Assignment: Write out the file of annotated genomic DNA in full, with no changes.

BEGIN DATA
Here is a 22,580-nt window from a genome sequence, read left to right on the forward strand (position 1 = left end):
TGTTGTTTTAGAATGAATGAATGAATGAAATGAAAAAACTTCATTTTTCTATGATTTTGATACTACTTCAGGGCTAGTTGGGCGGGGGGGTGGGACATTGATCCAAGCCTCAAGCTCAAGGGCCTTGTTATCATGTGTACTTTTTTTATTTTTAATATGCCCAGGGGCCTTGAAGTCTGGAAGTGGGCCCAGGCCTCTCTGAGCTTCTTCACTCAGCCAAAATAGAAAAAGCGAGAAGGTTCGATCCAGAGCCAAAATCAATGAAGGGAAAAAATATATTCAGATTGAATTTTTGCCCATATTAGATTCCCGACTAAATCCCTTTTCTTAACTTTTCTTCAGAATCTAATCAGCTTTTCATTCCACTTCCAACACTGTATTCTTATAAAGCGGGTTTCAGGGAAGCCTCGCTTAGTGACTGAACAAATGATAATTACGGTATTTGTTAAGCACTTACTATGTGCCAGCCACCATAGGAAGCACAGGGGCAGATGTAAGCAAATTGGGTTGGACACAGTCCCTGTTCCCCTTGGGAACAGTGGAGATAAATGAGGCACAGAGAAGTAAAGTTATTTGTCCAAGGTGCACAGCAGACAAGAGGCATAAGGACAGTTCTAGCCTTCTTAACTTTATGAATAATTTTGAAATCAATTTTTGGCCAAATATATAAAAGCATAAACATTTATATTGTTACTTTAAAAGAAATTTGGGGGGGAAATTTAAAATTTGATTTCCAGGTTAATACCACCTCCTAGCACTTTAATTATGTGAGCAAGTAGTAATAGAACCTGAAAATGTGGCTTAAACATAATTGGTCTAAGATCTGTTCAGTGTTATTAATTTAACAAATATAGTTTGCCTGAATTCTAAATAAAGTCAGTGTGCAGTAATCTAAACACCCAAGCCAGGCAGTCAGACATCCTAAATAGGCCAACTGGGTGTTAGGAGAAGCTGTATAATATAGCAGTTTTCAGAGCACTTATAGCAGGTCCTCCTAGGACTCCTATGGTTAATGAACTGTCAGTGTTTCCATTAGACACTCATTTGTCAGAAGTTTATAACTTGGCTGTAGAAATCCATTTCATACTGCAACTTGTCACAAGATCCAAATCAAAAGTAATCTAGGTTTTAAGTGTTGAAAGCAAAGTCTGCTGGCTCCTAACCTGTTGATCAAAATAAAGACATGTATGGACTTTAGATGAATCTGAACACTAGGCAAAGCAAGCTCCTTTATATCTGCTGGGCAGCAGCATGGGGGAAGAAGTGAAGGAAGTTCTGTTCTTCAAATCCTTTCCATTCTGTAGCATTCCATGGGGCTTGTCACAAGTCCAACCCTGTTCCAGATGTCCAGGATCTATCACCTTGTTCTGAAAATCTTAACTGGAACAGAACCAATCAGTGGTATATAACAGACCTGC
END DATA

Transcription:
Here is a 22,580-nt window from a genome sequence, read left to right on the forward strand (position 1 = left end):
TGTTGTTTTAGAATGAATGAATGAATGAAATGAAAAAACTTCATTTTTCTATGATTTTGATACTACTTCAGGGCTAGTTGGGCGGGGGGGTGGGACATTGATCCAAGCCTCAAGCTCAAGGGCCTTGTTATCATGTGTACTTTTTTTATTTTTAATATGCCCAGGGGCCTTGAAGTCTGGAAGTGGGCCCAGGCCTCTCTGAGCTTCTTCACTCAGCCAAAATAGAAAAAGCGAGAAGGTTCGATCCAGAGCCAAAATCAATGAAGGGAAAAAATATATTCAGATTGAATTTTTGCCCATATTAGATTCCCGACTAAATCCCTTTTCTTAACTTTTCTTCAGAATCTAATCAGCTTTTCATTCCACTTCCAACACTGTATTCTTATAAAGCGGGTTTCAGGGAAGCCTCGCTTAGTGACTGAACAAATGATAATTACGGTATTTGTTAAGCACTTACTATGTGCCAGCCACCATAGGAAGCACAGGGGCAGATGTAAGCAAATTGGGTTGGACACAGTCCCTGTTCCCCTTGGGAACAGTGGAGATAAATGAGGCACAGAGAAGTAAAGTTATTTGTCCAAGGTGCACAGCAGACAAGAGGCATAAGGACAGTTCTAGCCTTCTTAACTTTATGAATAATTTTGAAATCAATTTTTGGCCAAATATATAAAAGCATAAACATTTATATTGTTACTTTAAAAGAAATTTGGGGGGGAAATTTAAAATTTGATTTCCAGGTTAATACCACCTCCTAGCACTTTAATTATGTGAGCAAGTAGTAATAGAACCTGAAAATGTGGCTTAAACATAATTGGTCTAAGATCTGTTCAGTGTTATTAATTTAACAAATATAGTTTGCCTGAATTCTAAATAAAGTCAGTGTGCAGTAATCTAAACACCCAAGCCAGGCAGTCAGACATCCTAAATAGGCCAACTGGGTGTTAGGAGAAGCTGTATAATATAGCAGTTTTCAGAGCACTTATAGCAGGTCCTCCTAGGACTCCTATGGTTAATGAACTGTCAGTGTTTCCATTAGACACTCATTTGTCAGAAGTTTATAACTTGGCTGTAGAAATCCATTTCATACTGCAACTTGTCACAAGATCCAAATCAAAAGTAATCTAGGTTTTAAGTGTTGAAAGCAAAGTCTGCTGGCTCCTAACCTGTTGATCAAAATAAAGACATGTATGGACTTTAGATGAATCTGAACACTAGGCAAAGCAAGCTCCTTTATATCTGCTGGGCAGCAGCATGGGGGAAGAAGTGAAGGAAGTTCTGTTCTTCAAATCCTTTCCATTCTGTAGCATTCCATGGGGCTTGTCACAAGTCCAACCCTGTTCCAGATGTCCAGGATCTATCACCTTGTTCTGAAAATCTTAACTGGAACAGAACCAATCAGTGGTATATAACAGACCTGC